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Development of surgery improves access to care and productivity


New study at HUS Development of surgery improves access to care and productivity. According to a recent research and development project that focused on effectiveness and functionality of surgical operations at the Hospital District of Helsinki and Uusimaa, there is a potential for increasing day surgery by more than a third of its present volume. Savings of up to 15% could also be achieved in endoprosthetic surgery if the best practices of each unit were introduced across the board.

– The present research and development project* brings new information that will back up efforts to develop the sector. Our aim is to improve the productivity of operations by about 2–3% every year. In order to achieve this, we need uniform management systems and information and costing systems that support work for a high standard of quality. Incentive pay systems and improved management systems will also help us towards more efficient service production, says Kari Nenonen, CEO of HUS.

– This cooperation project between HUS’s operative profit unit, the Nordic Healthcare Group and Sitra has been the first of its kind, but we hope that this kind of cooperation will continue. We will continue to need research results on which to base process development, Nenonen adds.

Day surgery a solution for increasing numbers of patients

According to the study, there is a potential for increasing day surgery (surgery where the patient is able to leave hospital the same day) by more than a third of its present volume at HUCH hospitals. That is the equivalent of about 2700 surgical procedures annually.

– The operating theatres hold true potential. More and more patients can be helped through day surgery. Day surgery procedures also have the advantage of being much more inexpensive than procedures which require patients to be placed in a hospital ward. By developing productivity, their daily productivity could also be boosted considerably from the present level of an average 3–4 procedures per team per day, says analyst Paulus Torkki of Nordic Healthcare Group, who acted as an expert for the study.

– Considerable savings are to be made from comparing operations and learning from the best practices. The productivity of day surgery can also be raised through efficient grouping of procedures, both between hospitals and within them. These measures can also be applied in order to even out the present daily fluctuations in the use of surgery teams, Torkki points out.

Joint replacement improves the patient’s quality of life

Joint replacement is an expensive procedure, but it has an enormous effect in improving the patient’s quality of life.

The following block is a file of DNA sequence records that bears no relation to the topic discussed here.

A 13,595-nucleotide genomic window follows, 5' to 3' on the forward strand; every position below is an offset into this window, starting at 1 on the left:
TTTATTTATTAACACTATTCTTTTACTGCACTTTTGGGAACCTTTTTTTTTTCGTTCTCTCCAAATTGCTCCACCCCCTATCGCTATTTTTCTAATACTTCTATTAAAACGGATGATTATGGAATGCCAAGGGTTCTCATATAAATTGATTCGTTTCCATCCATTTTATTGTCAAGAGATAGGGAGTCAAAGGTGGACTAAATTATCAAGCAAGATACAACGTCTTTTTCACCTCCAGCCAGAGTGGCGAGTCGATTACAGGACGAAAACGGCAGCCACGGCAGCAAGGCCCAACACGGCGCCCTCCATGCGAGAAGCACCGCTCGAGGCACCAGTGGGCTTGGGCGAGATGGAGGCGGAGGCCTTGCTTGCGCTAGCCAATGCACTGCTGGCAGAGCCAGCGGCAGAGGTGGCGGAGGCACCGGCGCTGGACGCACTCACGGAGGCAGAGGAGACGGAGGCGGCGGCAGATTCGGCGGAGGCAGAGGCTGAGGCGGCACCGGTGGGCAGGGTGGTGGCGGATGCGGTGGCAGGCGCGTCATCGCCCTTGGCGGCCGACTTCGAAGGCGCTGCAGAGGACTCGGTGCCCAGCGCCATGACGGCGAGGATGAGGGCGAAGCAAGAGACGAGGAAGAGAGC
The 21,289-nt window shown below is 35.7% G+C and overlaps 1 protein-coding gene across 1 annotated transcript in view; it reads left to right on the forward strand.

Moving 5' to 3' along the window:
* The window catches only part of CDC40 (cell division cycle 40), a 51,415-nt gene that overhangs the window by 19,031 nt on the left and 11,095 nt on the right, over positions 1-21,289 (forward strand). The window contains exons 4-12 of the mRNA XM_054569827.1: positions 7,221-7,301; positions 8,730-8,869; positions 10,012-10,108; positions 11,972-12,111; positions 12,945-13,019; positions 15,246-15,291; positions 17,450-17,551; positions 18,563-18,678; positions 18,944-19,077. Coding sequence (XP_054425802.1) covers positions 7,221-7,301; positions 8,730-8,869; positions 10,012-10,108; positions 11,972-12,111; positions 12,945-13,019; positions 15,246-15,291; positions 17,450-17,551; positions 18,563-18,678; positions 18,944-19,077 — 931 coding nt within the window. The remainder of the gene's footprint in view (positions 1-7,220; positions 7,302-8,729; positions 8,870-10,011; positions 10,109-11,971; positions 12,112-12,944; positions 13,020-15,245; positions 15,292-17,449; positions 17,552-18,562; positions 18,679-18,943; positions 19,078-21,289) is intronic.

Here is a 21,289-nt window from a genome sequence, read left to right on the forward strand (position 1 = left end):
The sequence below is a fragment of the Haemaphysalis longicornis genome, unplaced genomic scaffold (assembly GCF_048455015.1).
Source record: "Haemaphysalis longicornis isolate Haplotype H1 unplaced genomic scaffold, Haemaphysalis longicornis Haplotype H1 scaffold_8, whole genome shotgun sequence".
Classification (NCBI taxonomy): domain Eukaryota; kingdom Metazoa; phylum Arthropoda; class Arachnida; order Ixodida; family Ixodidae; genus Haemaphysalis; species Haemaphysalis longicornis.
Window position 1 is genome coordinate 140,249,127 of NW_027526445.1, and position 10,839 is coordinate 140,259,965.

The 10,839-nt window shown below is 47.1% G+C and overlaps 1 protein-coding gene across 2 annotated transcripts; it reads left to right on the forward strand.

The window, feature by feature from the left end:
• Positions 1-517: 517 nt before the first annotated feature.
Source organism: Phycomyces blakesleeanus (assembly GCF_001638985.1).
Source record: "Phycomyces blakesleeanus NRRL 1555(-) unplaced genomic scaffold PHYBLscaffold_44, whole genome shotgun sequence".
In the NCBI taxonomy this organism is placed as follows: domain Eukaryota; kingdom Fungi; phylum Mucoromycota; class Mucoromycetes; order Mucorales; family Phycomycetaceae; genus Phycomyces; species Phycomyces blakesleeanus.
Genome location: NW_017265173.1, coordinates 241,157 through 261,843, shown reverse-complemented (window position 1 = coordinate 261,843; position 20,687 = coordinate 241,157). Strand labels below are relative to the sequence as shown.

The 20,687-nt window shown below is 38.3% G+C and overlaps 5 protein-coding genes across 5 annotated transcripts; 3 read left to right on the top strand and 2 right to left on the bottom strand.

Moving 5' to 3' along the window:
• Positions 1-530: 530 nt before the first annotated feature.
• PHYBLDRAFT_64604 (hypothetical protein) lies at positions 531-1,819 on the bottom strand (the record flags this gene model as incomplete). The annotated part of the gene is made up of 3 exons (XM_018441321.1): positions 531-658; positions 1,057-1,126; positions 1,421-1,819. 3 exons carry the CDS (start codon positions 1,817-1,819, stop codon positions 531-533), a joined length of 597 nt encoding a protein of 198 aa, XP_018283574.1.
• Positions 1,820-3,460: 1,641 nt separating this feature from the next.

– Endoprosthetic surgery is done at six hospitals in the HUS district, and the procedures are shared among a number of doctors. The duration of care and how soon people can be discharged also vary a great deal between different units, Torkki says, giving an example of the study’s findings.

– Savings of up to 15% could be achieved in the HUS district just by drawing on the best practices of the different units. Measures to centralise the management of the instrumentation (the replacement joint and related equipment) and the prosthesis stores could also bring savings.

Constant development of operating models

Operations are constantly being developed in the HUS district and the results of the study are already being put to use.

– From the point of view of an operative profit unit, the research and development project provides valuable information on how to develop surgical operations further. They will guide arrangements in the area. Introducing uniform operative management of operating theatres and a uniform day surgery model based on best practices will improve patients’ access to care and boost productivity. The centralisation of endoprosthetic surgery has already begun and will be continued within the Hospital District of Helsinki and Uusimaa, according to Reijo Haapiainen head of the Department of Surgery.

In addition to HUS, the research and development project was funded by Sitra’s Health Care Programme, whose aims the project supports.

– We use these kinds of research and development projects to look for measures and solutions that can make health-care provision more efficient and improve services. Identifying, developing and adopting best practices across the boundaries between hospital districts helps give patients the best possible care and services, says Hannu Hanhijärvi, Executive Director of Sitra’s Health Care Programme.

* Development of surgical operations. The three sectors that the 2007 research and development project for surgical procedures focused on was 1) ways of measuring the effectiveness of surgery, 2) development of day surgery in the HUS district and 3) development of endoprosthetic surgery in the HUS district.

In addition to these, publications also comprise a summary of the principles for incentive pay. All publications are available in Finnish only.

Further information

Research and other reports, Nordic Healthcare Group
Analyst Paulus Torkki, tel: 050 338 5500,

CEO Kari Nenonen, tel. (09) 471 71200
Head of the Department of Surgery: Reijo Haapiainen, tel. 040 731 3339
Endoprosthetic surgery: Head of Department Ville Remes, tel. 050 427 1988
Day surgery: Chief Physician Vesa Perhoniemi, tel. 050 531 9797
Quantifiers for surgical operations: Chief Physician Markku Hynynen, tel. 050 427 9465

SITRA, Sitra’s Health Care Programme
Executive Director Hannu Hanhijärvi, tel. (09) 6189 9261,